Thomas Halliday’s Otherlands takes us on an immersive tour of bizarre prehistoric lands and helps to ease our minds into the depths of our history
Review by Katie Burton
It’s phenomenally difficult for human brains to grasp deep time. Even thousands of years seem unfathomable, with all human existence before the invention of writing deemed ‘prehistory’, a time we know very little about. We might just about grasp the timeline of our own existence, with the first Homo Sapiens emerging around 300,000 years ago in the Pleistocene (the epoch just before the Anthropocene of modern times), and Australopithecus anemensis – the earliest species more closely related to humans than to chimpanzees and bonobos – living between 3.9 and 2.9 million years ago (mya) in the Pliocene. But stretching back to the age of lizards; to the world before grasses, flowers and birds; or to the very first multicellular organisms of 600 mya, is tricky.
Thomas Halliday’s book Otherlands helps to ease our self-centred minds into these depths. Moving backwards in time, starting with the thawing plains of the Pleistocene (2.58 million – 12,000 years ago) and ending up in the marine world of the Ediacaran (635–541 mya), he devotes one chapter to each of the intervening epochs or periods and, like a thrilling nature documentary, presents a snapshot of life at that time. It’s an immersive experience. Told in the present tense, we watch wildlife gather on the shores of Lake Lonyumun in modern-day Kenya during the Pliocene (4 mya); we observe giant penguins, some reaching two metres in height, waddle near the temperate coastal rainforest of Seymour Island in Antarctica during the Eocene (41 mya), and we greet the small, circular-saw-toothed mammals of the Paleocene (66 mya), an epoch ‘born in fire’ following the collapse of the dinosaurs.
We then move on to the dinosaurs themselves: the vibrant, verdant world of Cretaceous-era China; the marine predators of the German Jurassic, a time when life drifted to new places on floating logs and sea-lily colonies; and the tree-dwelling drepanosaurs of the Triassic. This world, as told by Halliday, is altogether more surprising and more diverse than most dinosaur documentaries would tell it.
Enjoying this article? We have thousands more for you.
Get immediate access to over 1,000 Geographical magazines in our archive back to 1935.
Sign up today and you will soon be travelling back through time reading all our amazing features of the last eight decades PLUS... you also get to enjoy every new issue of Geographical each month going forward in both print and digital formats.
Simply press the button below to choose the perfect package for you.
But it’s perhaps the time before the dinosaurs that is the most difficult of all for human minds to comprehend, and hence the chapters I found most rewarding. This is a time when the wildlife, plants and the very shape of the land itself become more and more alien. The gorgons of the Permian (253 mya); the diamond-patterned lycopsid trees of the Carboniferous (309 mya), destined to be dug up as coal; and the vast volcano of Ben Nevis in the Devonian (407 mya) have failed to enter popular consciousness. As we begin to enter a time when land plants are rare, where mammals and reptiles are nowhere to be seen, and where even soil as we know it doesn’t exist, Halliday’s vivid descriptions become more and more necessary for our understanding.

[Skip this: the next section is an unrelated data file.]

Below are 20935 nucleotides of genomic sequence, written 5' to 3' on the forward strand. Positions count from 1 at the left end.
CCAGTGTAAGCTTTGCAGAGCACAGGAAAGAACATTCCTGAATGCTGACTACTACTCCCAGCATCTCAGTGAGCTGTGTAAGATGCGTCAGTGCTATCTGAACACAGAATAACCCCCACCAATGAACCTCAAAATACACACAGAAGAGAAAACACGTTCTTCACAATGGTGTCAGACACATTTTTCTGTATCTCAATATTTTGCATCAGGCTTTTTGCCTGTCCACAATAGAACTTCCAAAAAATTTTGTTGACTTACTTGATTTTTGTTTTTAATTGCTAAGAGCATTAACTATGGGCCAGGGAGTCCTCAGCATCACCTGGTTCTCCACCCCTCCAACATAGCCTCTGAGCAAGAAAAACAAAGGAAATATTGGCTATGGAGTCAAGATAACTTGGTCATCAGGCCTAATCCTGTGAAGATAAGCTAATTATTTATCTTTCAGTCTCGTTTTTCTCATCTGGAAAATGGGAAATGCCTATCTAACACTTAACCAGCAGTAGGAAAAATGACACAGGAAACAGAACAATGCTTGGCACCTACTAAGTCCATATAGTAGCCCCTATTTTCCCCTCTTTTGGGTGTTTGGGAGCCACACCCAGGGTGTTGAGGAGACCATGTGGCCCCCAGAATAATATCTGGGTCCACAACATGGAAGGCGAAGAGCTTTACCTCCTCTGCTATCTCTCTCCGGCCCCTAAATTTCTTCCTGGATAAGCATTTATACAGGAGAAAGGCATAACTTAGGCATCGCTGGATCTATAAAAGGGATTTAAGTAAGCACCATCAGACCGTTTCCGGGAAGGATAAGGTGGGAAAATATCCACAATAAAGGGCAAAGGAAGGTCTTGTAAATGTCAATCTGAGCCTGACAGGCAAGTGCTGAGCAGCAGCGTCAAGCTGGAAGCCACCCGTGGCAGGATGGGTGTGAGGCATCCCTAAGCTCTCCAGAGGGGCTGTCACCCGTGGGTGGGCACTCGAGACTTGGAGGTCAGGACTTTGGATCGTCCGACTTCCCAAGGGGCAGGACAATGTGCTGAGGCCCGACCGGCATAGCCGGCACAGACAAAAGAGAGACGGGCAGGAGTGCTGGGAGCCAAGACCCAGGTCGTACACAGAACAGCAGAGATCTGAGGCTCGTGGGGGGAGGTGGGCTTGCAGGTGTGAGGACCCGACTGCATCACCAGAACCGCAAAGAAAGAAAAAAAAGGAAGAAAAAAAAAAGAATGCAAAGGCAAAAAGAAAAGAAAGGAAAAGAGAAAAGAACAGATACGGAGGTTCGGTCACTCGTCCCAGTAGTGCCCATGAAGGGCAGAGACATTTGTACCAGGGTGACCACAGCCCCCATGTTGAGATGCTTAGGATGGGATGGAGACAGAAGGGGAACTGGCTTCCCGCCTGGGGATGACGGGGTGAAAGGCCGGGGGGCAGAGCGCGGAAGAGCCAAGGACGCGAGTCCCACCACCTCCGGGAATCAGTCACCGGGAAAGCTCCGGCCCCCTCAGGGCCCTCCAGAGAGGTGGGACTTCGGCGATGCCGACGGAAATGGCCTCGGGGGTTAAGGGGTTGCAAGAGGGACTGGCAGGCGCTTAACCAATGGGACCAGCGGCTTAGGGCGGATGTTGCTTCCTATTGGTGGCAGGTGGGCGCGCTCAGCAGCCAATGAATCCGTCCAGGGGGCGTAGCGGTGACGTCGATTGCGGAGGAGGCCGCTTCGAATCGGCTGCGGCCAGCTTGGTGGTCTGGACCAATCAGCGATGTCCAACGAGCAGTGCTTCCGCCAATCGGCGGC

These descriptions are only snapshots; each chapter zooms in on one small portion of the planet. And yet, in their detail, they’re more helpful in allowing us to picture these ‘otherlands’ than a more comprehensive overview of the planet at each time could ever be.
Of course, these pictures aren’t necessarily totally accurate; in fact, they are unlikely to be. Woven into this story, Halliday, a palaeontologist, explains that the thriving worlds he describes are derived solely from cold, dead fossils, many of which are incomplete. The only way to experience these worlds, he writes, ‘is rockwise, to read the imprints in the frozen sand and to imagine a disappeared Earth’. He admits that where there are debates or diverging theories on a topic, he has picked one and run with it. But what other choice is there? ‘Those worlds, those otherlands, cannot be visited – at least not physically,’ writes Halliday. This is really the closest we can get.
There’s still a bit of brain work required to get through Otherlands. Moving backwards through time does mean that the timetable takes a bit of getting used to for anyone not familiar with it – we meet creatures recovering from an extinction event that we haven’t reached yet, for example. But with deep time it’s best not to be too much of a perfectionist; even the best of us are dealing with estimates, and sometimes with guesses.
I was struck when reading Otherlands of a curious dichotomy. On the one hand, these are indeed bizarre ‘otherlands’, populated by creatures and greenery unlike any on Earth today. And yet, there’s another side to it. ‘Everywhere, always, life is built upon life,’ writes Halliday, and it’s this sense of continuation, even after devastating extinction events, that struck me most of all. The life that exists on Earth today is just as curious and unusual in its own way as that from any period of history, and it’s all a result of what has come before. It’s a poignant revelation in light of Halliday’s epilogue, which unsurprisingly touches upon our current climate crisis. ‘Change, eventually, is inevitable,’ he concludes, but we would do better to let the planet take its own time, to ‘allow the shifting sands of geological time to lead us gently into the worlds of tomorrow’.